Meanwhile, Trump's much-hyped infrastructure plan, which was supposed to revitalize all those crumbling cities has itself turned to dust. His grandiose promises on healthcare were similarly bullshit. (Instead, his administration has quietly worked to make it harder for people to get Medicaid.) And even his protectionist actions on trade—the one area where the president has arguably backed up his populist campaign rhetoric—seem poised to hurt the people he claimed he would help.
Elkhart, the site of that Trump speech, still supports Trump even though his recently enacted tariffs on steel and aluminum could hurt the town's RV industry, the Daily Beast reported recently. But some residents could turn on Trump if his trade wars lead to layoffs. "He has been given a fair amount of political rope," the Beast wrote. "But the rope isn’t endless."
Just as Obama inherited an economy on the brink of collapse, Trump has inherited a massive income inequality problem. The difference is, Obama did take action to save struggling industries. The effectiveness of his stimulus will be debated forever, but what is inarguable is that inequality in America is getting worse and Trump is pushing policies that will likely exacerbate it.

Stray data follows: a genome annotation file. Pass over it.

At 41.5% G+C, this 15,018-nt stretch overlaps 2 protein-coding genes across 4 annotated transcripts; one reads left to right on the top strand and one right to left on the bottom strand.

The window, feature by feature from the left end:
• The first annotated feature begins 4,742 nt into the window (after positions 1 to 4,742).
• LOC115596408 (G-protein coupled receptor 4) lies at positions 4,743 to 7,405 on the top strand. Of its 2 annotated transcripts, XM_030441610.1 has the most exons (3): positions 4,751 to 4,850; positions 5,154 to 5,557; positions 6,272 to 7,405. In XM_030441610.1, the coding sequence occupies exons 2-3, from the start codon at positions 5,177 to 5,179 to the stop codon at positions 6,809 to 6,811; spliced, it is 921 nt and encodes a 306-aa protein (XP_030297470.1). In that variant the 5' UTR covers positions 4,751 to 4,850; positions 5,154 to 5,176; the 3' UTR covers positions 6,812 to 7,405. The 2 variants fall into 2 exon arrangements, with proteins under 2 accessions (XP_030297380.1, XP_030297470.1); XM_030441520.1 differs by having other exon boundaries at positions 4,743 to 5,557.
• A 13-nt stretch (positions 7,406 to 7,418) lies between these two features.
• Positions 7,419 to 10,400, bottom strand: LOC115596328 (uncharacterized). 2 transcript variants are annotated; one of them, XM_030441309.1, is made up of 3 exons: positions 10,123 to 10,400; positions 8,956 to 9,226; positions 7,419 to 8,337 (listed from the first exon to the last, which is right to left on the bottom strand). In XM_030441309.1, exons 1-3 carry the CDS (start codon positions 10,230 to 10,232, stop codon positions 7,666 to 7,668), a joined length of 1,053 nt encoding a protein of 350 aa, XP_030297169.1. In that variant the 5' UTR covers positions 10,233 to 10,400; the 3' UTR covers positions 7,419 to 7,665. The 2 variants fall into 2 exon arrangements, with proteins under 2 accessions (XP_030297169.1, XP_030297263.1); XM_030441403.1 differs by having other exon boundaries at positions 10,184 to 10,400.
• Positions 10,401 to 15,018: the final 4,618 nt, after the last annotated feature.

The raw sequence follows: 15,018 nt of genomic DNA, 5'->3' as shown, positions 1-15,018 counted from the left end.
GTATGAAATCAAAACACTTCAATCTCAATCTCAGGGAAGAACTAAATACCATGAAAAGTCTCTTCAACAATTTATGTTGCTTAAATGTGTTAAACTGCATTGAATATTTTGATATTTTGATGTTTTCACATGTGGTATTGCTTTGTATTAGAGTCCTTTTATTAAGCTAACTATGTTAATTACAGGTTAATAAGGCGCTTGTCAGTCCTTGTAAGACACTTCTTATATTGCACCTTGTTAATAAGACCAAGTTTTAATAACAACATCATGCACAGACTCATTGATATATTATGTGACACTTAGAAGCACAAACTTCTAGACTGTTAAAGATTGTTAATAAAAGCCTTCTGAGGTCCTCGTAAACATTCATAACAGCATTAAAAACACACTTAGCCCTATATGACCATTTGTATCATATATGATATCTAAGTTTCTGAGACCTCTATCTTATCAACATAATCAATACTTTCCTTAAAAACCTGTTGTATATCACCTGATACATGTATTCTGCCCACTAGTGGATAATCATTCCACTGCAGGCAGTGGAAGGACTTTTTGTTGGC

In 2016, Trump's pessimism on the economy rang true because it lined up with many people's lived experiences. For years, their families's fortunes had been declining, and here was a politician who finally seemed to get it. The question in 2020 is: Will those voters still trust Trump after years of hearing him say that the economy is doing great? Or will they look around and wonder if, like so many outsiders before him, Trump went to DC and just turned into another politician?
This article originally appeared on VICE US.